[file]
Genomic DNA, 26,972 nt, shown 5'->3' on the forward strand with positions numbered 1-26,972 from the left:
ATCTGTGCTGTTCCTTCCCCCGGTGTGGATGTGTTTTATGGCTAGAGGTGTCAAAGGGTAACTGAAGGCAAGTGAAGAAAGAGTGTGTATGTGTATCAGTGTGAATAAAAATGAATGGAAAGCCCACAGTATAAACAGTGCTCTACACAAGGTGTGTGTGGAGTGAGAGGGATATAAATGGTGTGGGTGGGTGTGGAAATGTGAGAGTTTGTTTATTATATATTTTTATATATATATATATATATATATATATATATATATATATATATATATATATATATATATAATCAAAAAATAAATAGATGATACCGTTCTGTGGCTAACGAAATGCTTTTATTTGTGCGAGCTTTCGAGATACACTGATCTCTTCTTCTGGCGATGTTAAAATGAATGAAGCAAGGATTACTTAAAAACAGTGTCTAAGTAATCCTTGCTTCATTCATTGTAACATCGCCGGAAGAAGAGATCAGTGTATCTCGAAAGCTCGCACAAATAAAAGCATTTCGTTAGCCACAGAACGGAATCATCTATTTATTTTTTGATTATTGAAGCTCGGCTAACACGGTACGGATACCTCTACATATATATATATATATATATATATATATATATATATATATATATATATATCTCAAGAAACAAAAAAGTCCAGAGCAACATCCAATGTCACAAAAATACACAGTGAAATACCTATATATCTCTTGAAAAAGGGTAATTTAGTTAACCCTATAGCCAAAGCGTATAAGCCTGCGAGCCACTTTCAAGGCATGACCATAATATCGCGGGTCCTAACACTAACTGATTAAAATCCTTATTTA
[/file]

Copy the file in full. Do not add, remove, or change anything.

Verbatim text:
Genomic DNA, 26,972 nt, shown 5'->3' on the forward strand with positions numbered 1-26,972 from the left:
ATCTGTGCTGTTCCTTCCCCCGGTGTGGATGTGTTTTATGGCTAGAGGTGTCAAAGGGTAACTGAAGGCAAGTGAAGAAAGAGTGTGTATGTGTATCAGTGTGAATAAAAATGAATGGAAAGCCCACAGTATAAACAGTGCTCTACACAAGGTGTGTGTGGAGTGAGAGGGATATAAATGGTGTGGGTGGGTGTGGAAATGTGAGAGTTTGTTTATTATATATTTTTATATATATATATATATATATATATATATATATATATATATATATATATATATATATATAATCAAAAAATAAATAGATGATACCGTTCTGTGGCTAACGAAATGCTTTTATTTGTGCGAGCTTTCGAGATACACTGATCTCTTCTTCTGGCGATGTTAAAATGAATGAAGCAAGGATTACTTAAAAACAGTGTCTAAGTAATCCTTGCTTCATTCATTGTAACATCGCCGGAAGAAGAGATCAGTGTATCTCGAAAGCTCGCACAAATAAAAGCATTTCGTTAGCCACAGAACGGAATCATCTATTTATTTTTTGATTATTGAAGCTCGGCTAACACGGTACGGATACCTCTACATATATATATATATATATATATATATATATATATATATATATATATATATCTCAAGAAACAAAAAAGTCCAGAGCAACATCCAATGTCACAAAAATACACAGTGAAATACCTATATATCTCTTGAAAAAGGGTAATTTAGTTAACCCTATAGCCAAAGCGTATAAGCCTGCGAGCCACTTTCAAGGCATGACCATAATATCGCGGGTCCTAACACTAACTGATTAAAATCCTTATTTA